Logout

1.2.2

Describe the roles that a computer can take in a networked world.

 

Teaching Note:

Roles include client, server, email server, DNS server, router and firewall.

 

Sample Question:

A small company has a LAN connecting its various desk-top computers and peripheral devices.

The company is going to provide Internet access to its LAN.

(a) State the name of an additional hardware device that would be required to permit
Internet access. [1 mark]

(b) Explain how a firewall would help to provide security for the LAN. [3 marks]

(c) Suggest, with reasons, two further measures that the company should take to
safeguard its data from unlawful access via the Internet. [4 marks]

JSR Notes

Firstly, note that all of IB CS Topic 3 is Networks, so there is lots more to follow later on. (JSR: So maybe wait before going over too much here. Or maybe not; just do this first spiral without too much detail or time.)

 

The Client-Server model

In this model, computers/devices are linked together somehow to establish a network. And then there are some of the computers/devices which offer services and data to other computers (the servers), and computers/devices which receive this service (the clients).

Client - any computer/device which receives services from another computer.

Server - the computer which serves data and/or other resources to a client. Note that this does not have to be a dedicated, high powered device, though this is often the case; rather any device can act a server to serve other devices.

 

Examples of Servers

(These are the two mentioned in the Teaching Note; see below for a description of more common servers.)

E-mail Server - The e-mail server will allow client computers/devices to set up new e-mail accounts, and will manage all of the sending and receiving of e-mail. It is easy to set up, and there are a variety of program out there that can allow a computer to act as an e-mail server, as long as the user maintains a domain to which the e-mail can be associated. (So for example, I have a bunch of e-mail addresses I use with my johnrayworth.info, website, such as john@johnrayworth.info.)

DNS Server - A DNS server is a Domain Name Server. These are servers which help the Internet keep track of where to find all websites (...or at least all websites whose users want for them to be found). Each DNS server is fundamentally no more than a table of IP addresses and their associated Internet website names. So for example, the two DNS records for my website are:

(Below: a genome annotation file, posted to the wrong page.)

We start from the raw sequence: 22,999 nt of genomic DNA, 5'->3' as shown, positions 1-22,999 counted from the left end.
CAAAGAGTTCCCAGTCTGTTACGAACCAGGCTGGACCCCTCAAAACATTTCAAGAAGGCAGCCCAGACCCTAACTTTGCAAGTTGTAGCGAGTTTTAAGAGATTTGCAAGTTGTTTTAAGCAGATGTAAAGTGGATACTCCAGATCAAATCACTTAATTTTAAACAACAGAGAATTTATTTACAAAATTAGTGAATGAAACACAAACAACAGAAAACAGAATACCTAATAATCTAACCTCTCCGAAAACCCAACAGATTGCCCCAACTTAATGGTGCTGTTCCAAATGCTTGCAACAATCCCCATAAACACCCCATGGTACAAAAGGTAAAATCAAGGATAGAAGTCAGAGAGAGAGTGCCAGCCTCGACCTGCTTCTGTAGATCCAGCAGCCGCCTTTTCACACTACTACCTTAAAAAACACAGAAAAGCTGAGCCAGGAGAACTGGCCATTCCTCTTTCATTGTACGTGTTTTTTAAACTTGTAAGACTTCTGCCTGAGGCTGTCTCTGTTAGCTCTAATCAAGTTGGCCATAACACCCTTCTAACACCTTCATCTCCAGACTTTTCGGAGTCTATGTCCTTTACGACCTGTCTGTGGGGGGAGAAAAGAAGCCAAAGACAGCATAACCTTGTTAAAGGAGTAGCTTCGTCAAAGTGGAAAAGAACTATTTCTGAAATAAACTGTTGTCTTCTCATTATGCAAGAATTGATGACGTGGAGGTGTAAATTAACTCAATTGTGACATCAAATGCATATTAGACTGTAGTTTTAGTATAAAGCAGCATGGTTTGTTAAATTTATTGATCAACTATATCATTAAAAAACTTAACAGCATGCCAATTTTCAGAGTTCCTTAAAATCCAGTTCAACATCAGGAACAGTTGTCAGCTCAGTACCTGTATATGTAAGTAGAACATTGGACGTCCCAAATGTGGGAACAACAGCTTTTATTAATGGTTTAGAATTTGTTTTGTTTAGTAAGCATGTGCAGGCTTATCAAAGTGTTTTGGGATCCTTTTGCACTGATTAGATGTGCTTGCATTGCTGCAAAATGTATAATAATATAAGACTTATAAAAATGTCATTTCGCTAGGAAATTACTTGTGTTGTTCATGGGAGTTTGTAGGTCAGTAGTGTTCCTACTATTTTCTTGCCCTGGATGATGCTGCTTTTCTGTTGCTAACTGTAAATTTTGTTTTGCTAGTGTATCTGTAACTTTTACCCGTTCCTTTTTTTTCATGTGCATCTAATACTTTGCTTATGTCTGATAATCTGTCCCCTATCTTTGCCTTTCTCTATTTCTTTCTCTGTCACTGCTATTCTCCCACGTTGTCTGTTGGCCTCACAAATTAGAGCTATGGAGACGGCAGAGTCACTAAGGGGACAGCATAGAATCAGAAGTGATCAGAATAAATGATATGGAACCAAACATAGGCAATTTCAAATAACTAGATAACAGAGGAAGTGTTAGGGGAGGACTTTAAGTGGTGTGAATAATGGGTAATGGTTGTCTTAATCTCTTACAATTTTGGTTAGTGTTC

johnrayworth.info             192.124.249.108
www.johnrayworth.info    192.124.249.108

If people could remember the IP addresses of their favourite websites, then that would work, but obviously that's ridiculous. So, rather, whenever a particular domain is typed into a browser, the computer queries the nearest DNS server on the network, which, if it itself keeps a record of that particular domain, will report back immediately the IP address to use, or else it will contact other DNS servers until an appropriate record is found, and the IP address is sent back (all of which seems instantaneous to us).

 

Other Important Server Computers


Router - a device that routes a file or a other data from one place to another. A router can be as simple as the one that you have as part of your modem that connects to the Internet and distributes the signal either in a wired or a wireless way or both to other devices in your house. And a router can be a more robust and route to many more devices than that, as within an office building or school. Wireless routers, like the ones attached to the ceilings of our classrooms simply do this wirelessly.

Firewall - a special server or software which keeps a "whitelist" of IP addresses that it will allow to access the computer or network which it is protecting. So it is similar to a DNS server in the way that it has a list of the IP addresses. A firewall can be as simple as the one that comes as part of a computer's operating system, or a lot more sophisticated.

The maintenance of the whitelist of all current safe sites in the world is a time-consuming, continual, and complicated process, which is why good firewall services - like the ones that a school will lease - cost a lot of money. And you'll note that these firewall companies often have dedicated hardware firewall servers that come with the firewall services package.

 

Other School-related Examples of Servers

A - Around the School

Around any school in a developed country, any and everything that can be shared is done within the context of a client-server model. Servers usually include:

B - Servers I have run myself over the years

In the past I have set up and managed a variety of my own servers, which worked to serve my own content management system, which worked similar to Moodle/Haiku/Google Classroom. Some of these, I ran right on my own classroom computer, which had a dedicated (i.e. non-changing) IP address. And at other times, I ran them via racked servers, the hardware of which, the school maintained.

 

 

Again, remember to see Topic 3 of this syllabus as well, particularly related to this assessment statement, 3.1.

 

 

Jaime: server: sending and receiving?

League of Legends, Battle.net Starcraft etc. are all good examples of client-server with central server.

Minecraft and many Steam games you can host your own server.

Deep web and DNS - things not listed on public DNS servers ----??? www???

(not the Dark net....)

 

DNS Table: (http://media02.hongkiat.com/dns-propogation-check/ceipam.jpg)

 

Jose: Dedicated game servers have responsibilities to that gaming community - ridiculous to be taking a couple of minutes to change servers.

https://www.youtube.com/watch?v=IoOrY-MPVzw